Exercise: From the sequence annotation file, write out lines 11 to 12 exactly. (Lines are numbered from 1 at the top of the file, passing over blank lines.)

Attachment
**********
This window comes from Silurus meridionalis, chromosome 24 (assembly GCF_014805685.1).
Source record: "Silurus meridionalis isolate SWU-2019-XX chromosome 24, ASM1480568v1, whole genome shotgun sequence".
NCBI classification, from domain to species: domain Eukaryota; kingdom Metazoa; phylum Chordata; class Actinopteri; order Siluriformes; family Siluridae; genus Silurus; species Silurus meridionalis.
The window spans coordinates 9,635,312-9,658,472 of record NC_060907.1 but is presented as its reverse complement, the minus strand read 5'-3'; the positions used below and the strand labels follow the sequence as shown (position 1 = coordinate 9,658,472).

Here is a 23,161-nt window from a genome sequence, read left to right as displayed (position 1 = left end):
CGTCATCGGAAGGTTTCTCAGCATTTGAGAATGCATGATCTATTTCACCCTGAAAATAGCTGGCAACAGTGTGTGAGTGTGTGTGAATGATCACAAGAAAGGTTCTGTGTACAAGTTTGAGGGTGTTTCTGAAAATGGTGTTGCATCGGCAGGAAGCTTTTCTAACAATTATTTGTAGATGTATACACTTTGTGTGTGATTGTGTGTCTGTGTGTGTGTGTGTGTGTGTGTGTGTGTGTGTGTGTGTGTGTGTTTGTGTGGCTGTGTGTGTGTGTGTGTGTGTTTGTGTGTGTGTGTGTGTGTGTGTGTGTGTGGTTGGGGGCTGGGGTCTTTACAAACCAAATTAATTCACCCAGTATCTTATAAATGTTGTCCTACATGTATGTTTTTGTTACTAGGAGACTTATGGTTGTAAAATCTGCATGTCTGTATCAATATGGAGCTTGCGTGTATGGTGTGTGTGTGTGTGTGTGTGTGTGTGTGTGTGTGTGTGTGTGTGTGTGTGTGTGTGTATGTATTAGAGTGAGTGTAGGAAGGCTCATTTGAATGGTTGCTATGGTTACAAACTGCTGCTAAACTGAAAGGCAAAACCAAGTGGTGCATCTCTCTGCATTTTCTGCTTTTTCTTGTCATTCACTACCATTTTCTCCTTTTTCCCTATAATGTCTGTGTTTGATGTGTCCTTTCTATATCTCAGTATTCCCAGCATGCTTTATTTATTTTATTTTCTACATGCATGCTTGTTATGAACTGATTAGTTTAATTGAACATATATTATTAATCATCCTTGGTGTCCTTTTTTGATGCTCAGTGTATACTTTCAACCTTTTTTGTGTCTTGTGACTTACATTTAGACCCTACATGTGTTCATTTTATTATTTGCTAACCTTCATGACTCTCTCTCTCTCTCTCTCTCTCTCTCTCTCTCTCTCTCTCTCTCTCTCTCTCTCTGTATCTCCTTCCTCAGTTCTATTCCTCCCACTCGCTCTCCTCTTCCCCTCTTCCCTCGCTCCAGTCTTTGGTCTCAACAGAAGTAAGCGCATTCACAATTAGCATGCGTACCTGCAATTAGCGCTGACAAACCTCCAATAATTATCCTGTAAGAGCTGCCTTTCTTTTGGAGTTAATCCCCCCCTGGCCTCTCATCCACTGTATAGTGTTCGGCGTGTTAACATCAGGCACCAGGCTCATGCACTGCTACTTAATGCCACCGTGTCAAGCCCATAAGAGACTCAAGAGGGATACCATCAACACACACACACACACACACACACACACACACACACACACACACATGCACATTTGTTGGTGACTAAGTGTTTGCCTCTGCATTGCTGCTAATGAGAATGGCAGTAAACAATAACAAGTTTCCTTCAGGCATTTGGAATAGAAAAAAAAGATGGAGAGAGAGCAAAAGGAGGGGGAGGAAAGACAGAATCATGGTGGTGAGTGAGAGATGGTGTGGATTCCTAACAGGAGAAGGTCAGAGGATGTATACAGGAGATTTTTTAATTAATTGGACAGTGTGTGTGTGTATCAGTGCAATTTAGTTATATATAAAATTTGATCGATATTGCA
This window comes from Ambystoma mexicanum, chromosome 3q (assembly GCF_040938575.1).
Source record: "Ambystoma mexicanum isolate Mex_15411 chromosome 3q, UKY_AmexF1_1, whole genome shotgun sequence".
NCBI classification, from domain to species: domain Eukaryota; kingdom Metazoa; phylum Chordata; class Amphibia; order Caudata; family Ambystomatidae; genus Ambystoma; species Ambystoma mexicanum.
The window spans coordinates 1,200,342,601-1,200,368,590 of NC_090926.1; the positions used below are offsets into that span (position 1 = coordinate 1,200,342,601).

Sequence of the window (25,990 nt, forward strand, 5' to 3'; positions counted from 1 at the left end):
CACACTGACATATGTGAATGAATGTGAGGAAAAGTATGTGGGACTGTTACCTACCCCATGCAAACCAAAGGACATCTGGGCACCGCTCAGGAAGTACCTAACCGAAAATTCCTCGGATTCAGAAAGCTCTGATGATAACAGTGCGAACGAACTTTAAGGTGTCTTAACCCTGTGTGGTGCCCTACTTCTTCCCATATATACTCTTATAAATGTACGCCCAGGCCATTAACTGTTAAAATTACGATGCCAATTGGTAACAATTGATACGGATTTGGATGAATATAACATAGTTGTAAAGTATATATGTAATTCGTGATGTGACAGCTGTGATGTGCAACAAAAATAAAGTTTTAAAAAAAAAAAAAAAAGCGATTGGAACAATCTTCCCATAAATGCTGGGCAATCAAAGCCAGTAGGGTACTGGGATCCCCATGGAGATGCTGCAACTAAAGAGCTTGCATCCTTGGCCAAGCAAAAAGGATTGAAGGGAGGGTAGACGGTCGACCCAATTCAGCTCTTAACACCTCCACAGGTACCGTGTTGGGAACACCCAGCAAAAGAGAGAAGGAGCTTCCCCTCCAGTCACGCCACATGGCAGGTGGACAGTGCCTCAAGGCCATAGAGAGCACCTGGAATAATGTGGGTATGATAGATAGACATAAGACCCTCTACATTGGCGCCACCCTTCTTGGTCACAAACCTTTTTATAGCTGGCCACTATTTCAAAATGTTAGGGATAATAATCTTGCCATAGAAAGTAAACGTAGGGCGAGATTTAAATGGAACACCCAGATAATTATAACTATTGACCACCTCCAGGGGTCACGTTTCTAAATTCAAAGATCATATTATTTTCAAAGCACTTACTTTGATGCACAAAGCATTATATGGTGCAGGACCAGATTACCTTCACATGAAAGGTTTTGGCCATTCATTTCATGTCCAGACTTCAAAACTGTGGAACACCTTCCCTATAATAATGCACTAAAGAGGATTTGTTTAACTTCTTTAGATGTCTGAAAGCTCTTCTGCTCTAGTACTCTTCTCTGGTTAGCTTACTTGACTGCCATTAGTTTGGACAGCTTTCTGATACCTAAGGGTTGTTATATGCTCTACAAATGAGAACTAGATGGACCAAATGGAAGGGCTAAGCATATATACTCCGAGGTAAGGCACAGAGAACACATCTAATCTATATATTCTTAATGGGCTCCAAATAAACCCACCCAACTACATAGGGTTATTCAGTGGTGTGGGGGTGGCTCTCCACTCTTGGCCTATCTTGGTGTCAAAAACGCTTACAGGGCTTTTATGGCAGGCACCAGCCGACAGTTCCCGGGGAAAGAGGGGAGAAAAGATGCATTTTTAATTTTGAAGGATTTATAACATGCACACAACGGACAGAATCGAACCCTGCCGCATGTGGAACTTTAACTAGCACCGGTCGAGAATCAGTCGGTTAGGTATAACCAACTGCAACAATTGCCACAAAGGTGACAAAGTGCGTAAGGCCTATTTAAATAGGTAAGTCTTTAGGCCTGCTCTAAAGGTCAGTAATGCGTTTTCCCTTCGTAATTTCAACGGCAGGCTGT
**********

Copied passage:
Sequence of the window (25,990 nt, forward strand, 5' to 3'; positions counted from 1 at the left end):
CACACTGACATATGTGAATGAATGTGAGGAAAAGTATGTGGGACTGTTACCTACCCCATGCAAACCAAAGGACATCTGGGCACCGCTCAGGAAGTACCTAACCGAAAATTCCTCGGATTCAGAAAGCTCTGATGATAACAGTGCGAACGAACTTTAAGGTGTCTTAACCCTGTGTGGTGCCCTACTTCTTCCCATATATACTCTTATAAATGTACGCCCAGGCCATTAACTGTTAAAATTACGATGCCAATTGGTAACAATTGATACGGATTTGGATGAATATAACATAGTTGTAAAGTATATATGTAATTCGTGATGTGACAGCTGTGATGTGCAACAAAAATAAAGTTTTAAAAAAAAAAAAAAAAGCGATTGGAACAATCTTCCCATAAATGCTGGGCAATCAAAGCCAGTAGGGTACTGGGATCCCCATGGAGATGCTGCAACTAAAGAGCTTGCATCCTTGGCCAAGCAAAAAGGATTGAAGGGAGGGTAGACGGTCGACCCAATTCAGCTCTTAACACCTCCACAGGTACCGTGTTGGGAACACCCAGCAAAAGAGAGAAGGAGCTTCCCCTCCAGTCACGCCACATGGCAGGTGGACAGTGCCTCAAGGCCATAGAGAGCACCTGGAATAATGTGGGTATGATAGATAGACATAAGACCCTCTACATTGGCGCCACCCTTCTTGGTCACAAACCTTTTTATAGCTGGCCACTATTTCAAAATGTTAGGGATAATAATCTTGCCATAGAAAGTAAACGTAGGGCGAGATTTAAATGGAACACCCAGATAATTATAACTATTGACCACCTCCAGGGGTCACGTTTCTAAATTCAAAGATCATATTATTTTCAAAGCACTTACTTTGATGCACAAAGCATTATATGGTGCAGGACCAGATTACCTTCACATGAAAGGTTTTGGCCATTCATTTCATGTCCAGACTTCAAAACTGTGGAACACCTTCCCTATAATAATGCACTAAAGAGGATTTGTTTAACTTCTTTAGATGTCTGAAAGCTCTTCTGCTCTAGTACTCTTCTCTGGTTAGCTTACTTGACTGCCATTAGTTTGGACAGCTTTCTGATACCTAAGGGTTGTTATATGCTCTACAAATGAGAACTAGATGGACCAAATGGAAGGGCTAAGCATATATACTCCGAGGTAAGGCACAGAGAACACATCTAATCTATATATTCTTAATGGGCTCCAAATAAACCCACCCAACTACATAGGGTTATTCAGTGGTGTGGGGGTGGCTCTCCACTCTTGGCCTATCTTGGTGTCAAAAACGCTTACAGGGCTTTTATGGCAGGCACCAGCCGACAGTTCCCGGGGAAAGAGGGGAGAAAAGATGCATTTTTAATTTTGAAGGATTTATAACATGCACACAACGGACAGAATCGAACCCTGCCGCATGTGGAACTTTAACTAGCACCGGTCGAGAATCAGTCGGTTAGGTATAACCAACTGCAACAATTGCCACAAAGGTGACAAAGTGCGTAAGGCCTATTTAAATAGGTAAGTCTTTAGGCCTGCTCTAAAGGTCAGTAATGCGTTTTCCCTTCGTAATTTCAACGGCAGGCTGT